nikolai-medtner

Audience members are invited to join the musicians after the concert for a free reception to discuss the concert.

Adds Con Vivo’s artistic director Robert Taylor: “With this concert, we are performing a Sunday matinee with three unique composers, each with his own musical language. Our Madison audience will be able to hear our musicians up close and personal playing music of extreme delight and depth.”

Con Vivo is a professional chamber music ensemble comprised of Madison area musicians assembled from the ranks of the Madison Symphony Orchestra, the Wisconsin Chamber Orchestra and various other performing groups familiar to Madison audiences.

con-vivo-on-the-balcony

For more information about Con Vivo and its upcoming concerts, go to: http://www.convivomusicwithlife.org


Classical music: The Madison Choral Project celebrates receiving tax-exempt status with a fundraiser on Nov. 2 and announces its new season, which features the renowned choral conductor Dale Warland.

October 10, 2014
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ALERT: This week’s FREE Friday Musicale at the First Unitarian Society of Madison, 900 University Bay Drive, will run 12:15 to 1 p.m. and feature classical guitarist Steve Waugh (below) playing music of Johann Sebastian Bach, Jorma Kaukonen, Francisco Tarrega, Rodgers and Hart, and more. This concert is in the Landmark Auditorium.

Steve Waugh

By Jacob Stockinger

Albert Pinsonneault (below), who founded and directs the Madison Choral Project, writes:

Albert Pinsonneault 2

Dear Friends,

I am so proud to share with you some amazing news:

The Madison Choral Project is the newest official 501(c)(3) tax-exempt non-profit in the state of Wisconsin!

We couldn’t have done it without you!  All future donations to us are tax-exempt — as are past donations, retroactive to August of 2013.

Help us celebrate!

We are hosting our second annual Gala Event and Fundraiser on Sunday, November 2, from 2 to 5 p.m. at Hotel RED on the corner of Monroe and Regent streets near the UW-Madison Badger’s Camp Randall Stadium.

There will be live music from MCP musicians from 3 to 4 p.m.; a silent auction with many unique items from 2:30 to 4:30 p.m.; light appetizers served and a cash bar; and many amazing people to meet!

CLICK HERE to learn more about our event and to purchase tickets!

If you have an item that you would like to donate to our silent auction, contact us by replying to this message!

With all our thanks,

The Madison Choral Project

Madison Choral Project color

THE NEW SEASON

And here is the coming three-concert season of the MCP:

The Madison Choral Project (MCP) has announced its third season, which features internationally renowned choral conductor Dale Warland (below), and notable local artists Martha Fischer, Bruce Bengtson, Noah Ovshinsky and the Madison Youth Choirs.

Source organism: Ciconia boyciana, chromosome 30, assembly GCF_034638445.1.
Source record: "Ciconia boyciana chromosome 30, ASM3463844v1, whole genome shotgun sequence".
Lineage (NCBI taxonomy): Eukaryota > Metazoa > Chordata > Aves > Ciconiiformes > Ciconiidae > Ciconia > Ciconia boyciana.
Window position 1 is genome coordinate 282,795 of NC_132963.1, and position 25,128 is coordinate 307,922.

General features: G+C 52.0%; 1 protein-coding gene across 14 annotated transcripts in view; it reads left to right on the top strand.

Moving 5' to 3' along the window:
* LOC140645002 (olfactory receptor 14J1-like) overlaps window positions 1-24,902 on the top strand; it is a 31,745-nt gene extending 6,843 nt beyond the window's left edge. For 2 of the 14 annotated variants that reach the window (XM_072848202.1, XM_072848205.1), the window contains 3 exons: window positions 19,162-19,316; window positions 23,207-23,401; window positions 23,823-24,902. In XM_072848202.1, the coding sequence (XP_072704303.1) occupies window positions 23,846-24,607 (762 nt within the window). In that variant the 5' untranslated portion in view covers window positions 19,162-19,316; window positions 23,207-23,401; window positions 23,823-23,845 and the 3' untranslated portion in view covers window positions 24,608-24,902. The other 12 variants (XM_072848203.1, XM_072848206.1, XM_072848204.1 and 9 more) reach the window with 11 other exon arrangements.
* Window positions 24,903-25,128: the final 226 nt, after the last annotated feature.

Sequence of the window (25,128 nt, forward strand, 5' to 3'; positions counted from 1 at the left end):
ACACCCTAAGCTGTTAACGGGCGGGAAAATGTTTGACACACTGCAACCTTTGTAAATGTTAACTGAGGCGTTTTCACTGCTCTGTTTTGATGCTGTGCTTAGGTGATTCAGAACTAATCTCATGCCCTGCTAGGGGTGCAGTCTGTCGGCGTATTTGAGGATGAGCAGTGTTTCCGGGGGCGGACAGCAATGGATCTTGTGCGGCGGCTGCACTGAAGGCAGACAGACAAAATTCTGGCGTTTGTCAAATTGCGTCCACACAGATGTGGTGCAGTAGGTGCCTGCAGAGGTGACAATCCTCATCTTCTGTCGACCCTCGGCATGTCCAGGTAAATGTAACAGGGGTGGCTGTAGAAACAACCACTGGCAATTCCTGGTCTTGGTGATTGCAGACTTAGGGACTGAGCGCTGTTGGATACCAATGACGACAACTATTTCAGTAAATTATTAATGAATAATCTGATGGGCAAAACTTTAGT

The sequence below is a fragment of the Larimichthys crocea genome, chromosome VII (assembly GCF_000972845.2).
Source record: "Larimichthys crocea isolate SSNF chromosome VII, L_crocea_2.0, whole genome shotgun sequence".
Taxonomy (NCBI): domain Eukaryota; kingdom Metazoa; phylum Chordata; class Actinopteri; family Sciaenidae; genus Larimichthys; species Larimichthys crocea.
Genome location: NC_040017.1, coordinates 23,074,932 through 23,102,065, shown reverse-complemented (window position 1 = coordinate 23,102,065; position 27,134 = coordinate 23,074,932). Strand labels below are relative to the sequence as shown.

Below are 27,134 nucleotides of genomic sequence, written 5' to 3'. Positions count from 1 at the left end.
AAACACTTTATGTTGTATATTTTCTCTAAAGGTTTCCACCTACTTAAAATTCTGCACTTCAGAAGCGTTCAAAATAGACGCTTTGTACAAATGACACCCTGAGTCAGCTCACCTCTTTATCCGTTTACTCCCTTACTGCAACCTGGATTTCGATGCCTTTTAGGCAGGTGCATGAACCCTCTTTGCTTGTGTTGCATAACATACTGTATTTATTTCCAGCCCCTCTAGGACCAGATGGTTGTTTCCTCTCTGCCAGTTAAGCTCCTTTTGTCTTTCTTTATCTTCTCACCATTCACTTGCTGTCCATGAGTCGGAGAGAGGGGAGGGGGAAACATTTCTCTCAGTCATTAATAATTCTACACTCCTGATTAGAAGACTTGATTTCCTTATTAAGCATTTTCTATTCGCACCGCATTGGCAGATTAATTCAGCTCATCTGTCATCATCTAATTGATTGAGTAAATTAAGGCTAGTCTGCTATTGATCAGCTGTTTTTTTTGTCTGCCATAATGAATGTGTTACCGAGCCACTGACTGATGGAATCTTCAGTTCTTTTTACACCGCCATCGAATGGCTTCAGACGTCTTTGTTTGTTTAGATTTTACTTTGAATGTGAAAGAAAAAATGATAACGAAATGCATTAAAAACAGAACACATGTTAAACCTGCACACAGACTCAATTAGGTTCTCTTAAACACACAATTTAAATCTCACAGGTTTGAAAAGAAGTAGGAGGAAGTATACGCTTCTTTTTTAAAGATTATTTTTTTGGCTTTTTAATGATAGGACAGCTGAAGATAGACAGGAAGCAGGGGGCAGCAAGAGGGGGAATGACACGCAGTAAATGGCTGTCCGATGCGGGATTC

Dale Warland

CONCERT 1: “O Day Full of Grace,” MCP’s second annual holiday concert, opens the season on Saturday, December 20, at 7:30 p.m. in the First Congregational Church of Christ in Madison, 1609 University Ave.  It will feature an evening of traditional holiday music, secular music, narrated texts and audience singing all surrounding the theme of a transformative time, place or experience.

MCP is again partnering with Noah Ovshinsky (below), Assistant News Editor at Wisconsin Public Radio, who will narrate readings interposed amongst the musical selections.

Noah Ovshinsky

CONCERT 2: The stunning and sublime Requiem by French composer Gabriel Faure (below top) will headline the choir’s second concert, which will also feature the striking “Te Deum” of contemporary Scottish composer James MacMillan (below bottom) on Saturday, February 28, at 7:30 p.m. at the First Congregational Church. (You can hear the opening of James Macmillan’s “Te Deum” in a YouTube video at the bottom.)

faure-1

James MacMilllan

MCP is partnering with organist Bruce Bengtson, Director of Music at Luther Memorial Church in Madison, on both the Faure and MacMillan.

February is also the culmination of a period of educational exchange between MCP and the Madison Youth Choirs, and this concert will include a performance by the Ragazzi (below, in a photo by Dan Sinclair) and Cantabile ensembles of the Madison Youth Choirs, both alone and in a combined work with the MCP singers.

Madison Youth Choirs Ragazzi by Dan Sinclair

CONCERT 3: The season will close on Friday, May 29, at 7:30 p.m. at the First Congregational Church of Christ under the direction of renowned guest conductor Dale Warland, and collaborating pianist Martha Fischer (below left, with her husband pianist Bill Lutes), Professor of Piano and head of the graduate collaborative piano program at the University of Wisconsin.

martha fischer and bill lutes

This concert marks Warland’s first return to conduct in Madison in 20 years.

Dale Warland is considered one of the most influential American choral musicians of all time, and is one of only two choral conductors to be inducted into the American Classical Music Hall of Fame.

He founded the pioneering choral ensemble, the Dale Warland Singers, in 1972.  The group was nominated for a Grammy Award for Best Choral Performance in 2003, and their 29 commercial CDs remain standard issue for choral conductors and educators around the country.

Tickets for the 2014-2015 season are available online at www.themcp.org, and at the door before each concert.  Discounted student tickets are available with a valid student ID.

 

 

 

 

 

 

 


Classical music: Is there better graduation music than the old stand-by, “Pomp and Circumstance” No. 1 by Sir Edward Elgar? The Ear doubts it.

May 17, 2014
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By Jacob Stockinger